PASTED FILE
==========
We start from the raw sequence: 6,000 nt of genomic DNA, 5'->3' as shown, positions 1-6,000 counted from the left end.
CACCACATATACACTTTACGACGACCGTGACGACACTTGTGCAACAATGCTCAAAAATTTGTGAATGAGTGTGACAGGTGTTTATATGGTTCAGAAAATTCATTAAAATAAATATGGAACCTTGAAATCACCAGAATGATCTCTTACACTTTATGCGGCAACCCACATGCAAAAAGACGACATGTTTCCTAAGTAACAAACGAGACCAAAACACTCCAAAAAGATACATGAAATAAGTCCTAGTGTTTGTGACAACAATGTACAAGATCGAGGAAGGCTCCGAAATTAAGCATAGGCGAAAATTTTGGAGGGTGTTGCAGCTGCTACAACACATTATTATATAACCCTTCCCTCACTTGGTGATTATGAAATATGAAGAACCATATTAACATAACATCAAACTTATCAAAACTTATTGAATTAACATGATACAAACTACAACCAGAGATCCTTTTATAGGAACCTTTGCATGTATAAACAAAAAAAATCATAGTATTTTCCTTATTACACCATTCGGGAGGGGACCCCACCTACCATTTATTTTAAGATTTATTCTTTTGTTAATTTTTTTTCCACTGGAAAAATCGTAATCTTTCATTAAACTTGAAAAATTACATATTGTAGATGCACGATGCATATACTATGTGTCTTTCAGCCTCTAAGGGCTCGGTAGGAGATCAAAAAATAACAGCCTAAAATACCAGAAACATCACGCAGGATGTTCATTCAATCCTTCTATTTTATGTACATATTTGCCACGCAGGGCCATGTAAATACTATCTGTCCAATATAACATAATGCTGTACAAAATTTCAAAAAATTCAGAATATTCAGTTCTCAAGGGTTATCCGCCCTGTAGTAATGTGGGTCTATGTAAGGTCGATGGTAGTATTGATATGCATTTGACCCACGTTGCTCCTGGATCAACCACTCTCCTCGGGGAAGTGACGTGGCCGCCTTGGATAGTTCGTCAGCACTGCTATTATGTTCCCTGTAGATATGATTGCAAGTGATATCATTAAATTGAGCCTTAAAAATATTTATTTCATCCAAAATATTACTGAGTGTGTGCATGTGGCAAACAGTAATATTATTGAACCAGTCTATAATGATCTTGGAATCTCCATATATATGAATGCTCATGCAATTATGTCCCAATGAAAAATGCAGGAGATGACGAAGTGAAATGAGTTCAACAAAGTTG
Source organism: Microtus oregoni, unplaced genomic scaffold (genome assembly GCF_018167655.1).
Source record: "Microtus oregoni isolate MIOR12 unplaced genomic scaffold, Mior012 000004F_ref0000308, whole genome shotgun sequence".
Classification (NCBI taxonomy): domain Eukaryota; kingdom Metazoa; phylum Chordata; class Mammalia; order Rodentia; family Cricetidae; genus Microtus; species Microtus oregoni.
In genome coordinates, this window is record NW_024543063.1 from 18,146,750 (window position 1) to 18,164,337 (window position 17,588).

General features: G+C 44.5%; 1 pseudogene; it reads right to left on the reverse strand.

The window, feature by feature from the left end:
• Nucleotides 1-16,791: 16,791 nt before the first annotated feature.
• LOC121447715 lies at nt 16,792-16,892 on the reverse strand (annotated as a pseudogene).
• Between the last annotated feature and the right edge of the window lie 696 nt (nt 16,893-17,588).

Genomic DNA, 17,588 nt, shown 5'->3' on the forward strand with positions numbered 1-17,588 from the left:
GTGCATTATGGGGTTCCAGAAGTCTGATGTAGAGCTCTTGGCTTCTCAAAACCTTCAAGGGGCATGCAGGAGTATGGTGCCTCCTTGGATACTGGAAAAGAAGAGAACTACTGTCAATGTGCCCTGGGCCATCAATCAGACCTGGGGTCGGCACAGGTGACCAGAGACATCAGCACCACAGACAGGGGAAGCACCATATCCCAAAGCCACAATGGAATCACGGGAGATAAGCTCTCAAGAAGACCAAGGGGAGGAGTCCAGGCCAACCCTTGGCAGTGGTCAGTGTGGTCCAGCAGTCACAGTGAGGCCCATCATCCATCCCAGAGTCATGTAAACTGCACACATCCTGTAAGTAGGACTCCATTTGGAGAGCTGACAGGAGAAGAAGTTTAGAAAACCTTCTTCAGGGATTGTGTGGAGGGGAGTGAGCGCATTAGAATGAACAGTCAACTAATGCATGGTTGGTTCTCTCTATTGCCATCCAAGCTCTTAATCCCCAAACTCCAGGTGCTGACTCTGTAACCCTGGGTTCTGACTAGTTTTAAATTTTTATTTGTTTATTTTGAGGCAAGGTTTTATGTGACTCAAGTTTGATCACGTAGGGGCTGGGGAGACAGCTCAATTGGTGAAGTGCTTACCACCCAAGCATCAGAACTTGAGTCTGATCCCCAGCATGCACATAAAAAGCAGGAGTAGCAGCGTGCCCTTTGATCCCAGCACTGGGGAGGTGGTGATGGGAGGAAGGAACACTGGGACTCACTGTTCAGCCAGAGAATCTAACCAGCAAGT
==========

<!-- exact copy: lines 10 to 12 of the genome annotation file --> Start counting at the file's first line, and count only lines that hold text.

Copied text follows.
• LOC121447715 lies at nt 16,792-16,892 on the reverse strand (annotated as a pseudogene).
• Between the last annotated feature and the right edge of the window lie 696 nt (nt 16,893-17,588).

Genomic DNA, 17,588 nt, shown 5'->3' on the forward strand with positions numbered 1-17,588 from the left: